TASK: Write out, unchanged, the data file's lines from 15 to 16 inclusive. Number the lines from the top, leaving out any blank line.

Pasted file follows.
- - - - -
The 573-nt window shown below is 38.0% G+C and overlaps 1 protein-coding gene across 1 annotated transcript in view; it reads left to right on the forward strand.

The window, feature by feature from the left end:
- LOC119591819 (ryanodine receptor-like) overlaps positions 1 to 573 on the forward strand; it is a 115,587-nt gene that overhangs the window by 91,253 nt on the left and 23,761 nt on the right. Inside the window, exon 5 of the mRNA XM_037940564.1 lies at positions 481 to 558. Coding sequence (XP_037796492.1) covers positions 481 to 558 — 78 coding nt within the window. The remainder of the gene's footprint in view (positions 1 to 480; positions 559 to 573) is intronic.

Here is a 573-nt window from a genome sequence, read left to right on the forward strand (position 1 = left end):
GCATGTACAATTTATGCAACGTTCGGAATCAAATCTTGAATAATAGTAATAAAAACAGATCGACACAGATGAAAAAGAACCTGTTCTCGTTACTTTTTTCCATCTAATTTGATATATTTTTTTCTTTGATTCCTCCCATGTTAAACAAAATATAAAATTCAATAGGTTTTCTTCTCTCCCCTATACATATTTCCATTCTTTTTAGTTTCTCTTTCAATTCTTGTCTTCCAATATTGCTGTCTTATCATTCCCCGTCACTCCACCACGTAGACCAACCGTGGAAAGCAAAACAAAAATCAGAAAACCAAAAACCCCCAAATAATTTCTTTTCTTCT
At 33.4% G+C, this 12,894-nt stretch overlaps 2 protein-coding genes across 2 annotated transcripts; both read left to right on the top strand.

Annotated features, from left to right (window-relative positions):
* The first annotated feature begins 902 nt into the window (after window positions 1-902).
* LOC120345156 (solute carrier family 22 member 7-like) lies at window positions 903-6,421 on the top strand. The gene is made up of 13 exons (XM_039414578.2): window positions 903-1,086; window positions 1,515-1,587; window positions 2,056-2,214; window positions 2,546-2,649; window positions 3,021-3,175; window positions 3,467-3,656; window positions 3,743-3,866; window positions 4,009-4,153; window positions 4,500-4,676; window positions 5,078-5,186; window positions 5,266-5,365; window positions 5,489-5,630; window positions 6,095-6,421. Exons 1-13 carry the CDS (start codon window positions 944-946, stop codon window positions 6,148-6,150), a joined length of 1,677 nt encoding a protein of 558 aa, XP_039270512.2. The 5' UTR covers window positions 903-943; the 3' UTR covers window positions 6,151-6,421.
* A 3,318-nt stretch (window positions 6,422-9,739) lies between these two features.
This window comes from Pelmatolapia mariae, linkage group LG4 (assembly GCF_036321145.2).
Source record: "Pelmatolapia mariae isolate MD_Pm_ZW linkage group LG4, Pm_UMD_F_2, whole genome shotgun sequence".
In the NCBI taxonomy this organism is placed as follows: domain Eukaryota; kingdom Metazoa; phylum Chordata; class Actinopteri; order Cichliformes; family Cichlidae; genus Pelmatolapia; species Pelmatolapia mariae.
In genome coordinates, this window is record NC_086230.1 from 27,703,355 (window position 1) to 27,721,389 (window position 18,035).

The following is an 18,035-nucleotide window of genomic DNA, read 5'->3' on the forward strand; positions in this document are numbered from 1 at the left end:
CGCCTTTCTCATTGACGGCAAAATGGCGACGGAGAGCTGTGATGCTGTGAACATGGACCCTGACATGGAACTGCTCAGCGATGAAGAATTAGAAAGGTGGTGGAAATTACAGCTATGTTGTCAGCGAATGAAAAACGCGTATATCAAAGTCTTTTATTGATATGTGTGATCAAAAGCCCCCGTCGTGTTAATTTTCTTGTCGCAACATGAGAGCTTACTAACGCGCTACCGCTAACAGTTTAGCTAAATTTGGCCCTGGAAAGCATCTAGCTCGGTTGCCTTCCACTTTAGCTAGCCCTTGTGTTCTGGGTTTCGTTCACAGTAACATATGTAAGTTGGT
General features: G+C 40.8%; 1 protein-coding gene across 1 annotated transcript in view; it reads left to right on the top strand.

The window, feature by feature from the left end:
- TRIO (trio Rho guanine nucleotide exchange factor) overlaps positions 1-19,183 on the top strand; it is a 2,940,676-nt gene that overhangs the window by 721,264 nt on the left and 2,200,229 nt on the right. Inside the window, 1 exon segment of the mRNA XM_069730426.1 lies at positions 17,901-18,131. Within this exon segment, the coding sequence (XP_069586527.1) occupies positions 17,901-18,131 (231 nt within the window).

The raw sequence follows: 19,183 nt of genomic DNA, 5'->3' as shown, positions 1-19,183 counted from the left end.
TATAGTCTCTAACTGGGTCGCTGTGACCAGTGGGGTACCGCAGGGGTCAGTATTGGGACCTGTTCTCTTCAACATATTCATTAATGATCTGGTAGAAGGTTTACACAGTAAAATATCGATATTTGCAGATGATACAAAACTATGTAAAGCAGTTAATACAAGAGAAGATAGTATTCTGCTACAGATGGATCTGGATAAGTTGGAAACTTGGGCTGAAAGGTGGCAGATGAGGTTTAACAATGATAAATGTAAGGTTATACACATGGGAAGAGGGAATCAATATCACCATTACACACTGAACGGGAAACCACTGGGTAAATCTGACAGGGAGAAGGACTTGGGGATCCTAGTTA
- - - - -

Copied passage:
The following is an 18,035-nucleotide window of genomic DNA, read 5'->3' on the forward strand; positions in this document are numbered from 1 at the left end:
CGCCTTTCTCATTGACGGCAAAATGGCGACGGAGAGCTGTGATGCTGTGAACATGGACCCTGACATGGAACTGCTCAGCGATGAAGAATTAGAAAGGTGGTGGAAATTACAGCTATGTTGTCAGCGAATGAAAAACGCGTATATCAAAGTCTTTTATTGATATGTGTGATCAAAAGCCCCCGTCGTGTTAATTTTCTTGTCGCAACATGAGAGCTTACTAACGCGCTACCGCTAACAGTTTAGCTAAATTTGGCCCTGGAAAGCATCTAGCTCGGTTGCCTTCCACTTTAGCTAGCCCTTGTGTTCTGGGTTTCGTTCACAGTAACATATGTAAGTTGGT